Monday, November 28, 2011

The 'Occupy Flash' Campaign...

Looking for some nonsensical news today? Try the emergence of an "Occupy Flash" movement. Adobe Flash, that is. The group's goal is to get the software firm to abandon Flash altogether - not just for the mobile web, as Adobe already did two weeks ago - and instead push Web developers to HTML5.

To most readers, this needs a bit of explanatory context. See, critics have knocked Flash for several years now as making the Web less functional. Sites that use it as a design tool, while very nice-looking with all the bells-and-whistles, then cannot be properly displayed on computers or devices without the magical Flash plugin. It created a situation where much of the Web was basically inaccessible for people who didn't want to download the sometimes-buggy software. And to cyber-ideologues, that flies in the face of the "Open Web" concept.

But what's really behind the "Occupy Flash" campaign is a nerd-based devotion to promoting HTML5 - an open language developed by the World Wide Web Consortium (W3C). HTML5 handles multimedia in some similar ways as Flash, but because it's not a proprietary corporate-owned software product, the push is on for its widespread adoption.

Ummmm... some problems with the "Occupy Flash" movement...

First of all, there are still some things that Flash can do that HTML5 cannot, and as long as this is the case, Web developers will probably still want to occasionally make use of it. And if they want to, they should be able to.

Second, why is there a need for Adobe to suddenly just stop distributing Flash altogether? If what critics say is true, then why not just let Flash die off gradually on its own? It's happened before. Remember "RealPlayer"? There's no need to be so heavy-handed.

Third, users also have a capability to "flashblock-by-default". As long as that's the case, it seems like a decent compromise solution.

In the end, the massive push by HTML5 supporters (of which I actually consider myself one) comes across here as rather maniacal and definitely unnecessary. "Occupy Flash", really? Just let better open technology run its course. The writing's on the wall anyway.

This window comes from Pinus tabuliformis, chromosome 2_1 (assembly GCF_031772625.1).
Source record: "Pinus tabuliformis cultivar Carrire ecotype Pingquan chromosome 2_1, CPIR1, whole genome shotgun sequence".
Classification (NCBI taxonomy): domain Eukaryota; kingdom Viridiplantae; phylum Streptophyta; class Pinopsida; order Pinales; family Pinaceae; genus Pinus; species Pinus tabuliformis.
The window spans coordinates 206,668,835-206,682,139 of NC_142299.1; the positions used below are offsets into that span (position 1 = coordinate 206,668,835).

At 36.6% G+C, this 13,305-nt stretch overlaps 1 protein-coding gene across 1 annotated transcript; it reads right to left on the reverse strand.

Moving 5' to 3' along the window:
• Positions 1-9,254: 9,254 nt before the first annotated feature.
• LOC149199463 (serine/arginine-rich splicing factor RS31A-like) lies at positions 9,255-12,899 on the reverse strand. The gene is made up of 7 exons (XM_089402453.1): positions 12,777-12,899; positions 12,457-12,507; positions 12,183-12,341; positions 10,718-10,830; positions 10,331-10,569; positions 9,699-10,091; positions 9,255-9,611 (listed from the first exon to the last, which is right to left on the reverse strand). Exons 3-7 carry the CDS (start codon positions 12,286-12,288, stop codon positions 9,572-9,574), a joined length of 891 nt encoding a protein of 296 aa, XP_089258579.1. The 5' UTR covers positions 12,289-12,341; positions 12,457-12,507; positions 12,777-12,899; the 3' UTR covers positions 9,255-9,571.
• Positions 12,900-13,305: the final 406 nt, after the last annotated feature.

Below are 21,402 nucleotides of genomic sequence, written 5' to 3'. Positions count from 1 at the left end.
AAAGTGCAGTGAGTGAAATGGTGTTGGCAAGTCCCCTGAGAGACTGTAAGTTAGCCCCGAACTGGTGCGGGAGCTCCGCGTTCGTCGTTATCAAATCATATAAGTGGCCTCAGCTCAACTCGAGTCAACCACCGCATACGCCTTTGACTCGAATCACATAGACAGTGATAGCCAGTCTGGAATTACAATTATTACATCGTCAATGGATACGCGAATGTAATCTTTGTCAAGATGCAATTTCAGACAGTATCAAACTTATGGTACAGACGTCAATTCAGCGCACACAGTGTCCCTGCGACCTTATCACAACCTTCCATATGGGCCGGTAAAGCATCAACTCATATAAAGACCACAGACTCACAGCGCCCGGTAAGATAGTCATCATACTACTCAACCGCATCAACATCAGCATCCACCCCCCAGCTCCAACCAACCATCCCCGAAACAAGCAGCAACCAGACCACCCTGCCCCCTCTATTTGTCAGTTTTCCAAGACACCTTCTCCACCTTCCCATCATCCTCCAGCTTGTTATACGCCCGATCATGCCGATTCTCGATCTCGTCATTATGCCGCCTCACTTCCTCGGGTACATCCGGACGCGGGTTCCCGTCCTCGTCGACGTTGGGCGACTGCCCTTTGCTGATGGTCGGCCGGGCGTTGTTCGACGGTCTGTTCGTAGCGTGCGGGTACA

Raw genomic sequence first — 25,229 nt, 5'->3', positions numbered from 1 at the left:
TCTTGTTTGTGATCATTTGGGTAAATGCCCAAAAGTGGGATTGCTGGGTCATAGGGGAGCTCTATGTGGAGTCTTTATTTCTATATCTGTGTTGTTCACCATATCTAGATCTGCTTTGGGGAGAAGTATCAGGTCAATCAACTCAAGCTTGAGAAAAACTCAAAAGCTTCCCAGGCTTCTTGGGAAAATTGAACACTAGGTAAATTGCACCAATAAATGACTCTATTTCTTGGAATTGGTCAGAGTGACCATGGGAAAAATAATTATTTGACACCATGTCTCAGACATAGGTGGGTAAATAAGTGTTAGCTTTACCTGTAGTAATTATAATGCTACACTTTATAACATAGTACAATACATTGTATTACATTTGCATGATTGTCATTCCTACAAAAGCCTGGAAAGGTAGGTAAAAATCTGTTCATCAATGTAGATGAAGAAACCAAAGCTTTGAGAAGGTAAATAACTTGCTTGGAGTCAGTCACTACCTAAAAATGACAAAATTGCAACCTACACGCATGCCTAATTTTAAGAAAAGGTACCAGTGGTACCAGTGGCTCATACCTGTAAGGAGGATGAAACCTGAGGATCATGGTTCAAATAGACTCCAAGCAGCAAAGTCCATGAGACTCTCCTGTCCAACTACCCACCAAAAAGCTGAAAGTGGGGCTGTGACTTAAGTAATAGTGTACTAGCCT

Monday, November 21, 2011

Dot-BIT and Alternative Domain Name Systems...

There is only one scarce commodity on the Internet - domain names. The one-and-only official Domain Name (DNS) System is run by an organization called ICANN and they are responsible for maintaining the Internet's basic functionality. After all, imagine the chaos that would ensue if there were a thousand different websites that all used the domain name "www.google.com". ICANN makes sure that doesn't happen.

The ways in which ICANN makes decisions about the DNS system are very political and creates winners and losers. But the losers never had any recourse. There is only one DNS system run by ICANN and the buck stops with them.

But does it have to be that way? Can new top-level domains (TLDs) be created outside of ICANN's control?

Why not?

The prevailing wisdom for years has been that opening up domain name adminstration to mutiple organizations would lead to that aforementioned chaos. However, there is a growing hacktivist trend to circumvent the existing DNS system.

On a technical level, this is accomplished through the use of proxies. The most well-known example is Tor, a software suite that creates a virtual anonymizing network, also called a "DarkNet". As this Ars Technica article explains, there is now another...

Called Dot-BIT, the effort currently uses proxies, cryptography, and a small collection of DNS servers to create a section of the Internet's domain address space where domains can be provisioned, moved, and traded anonymously.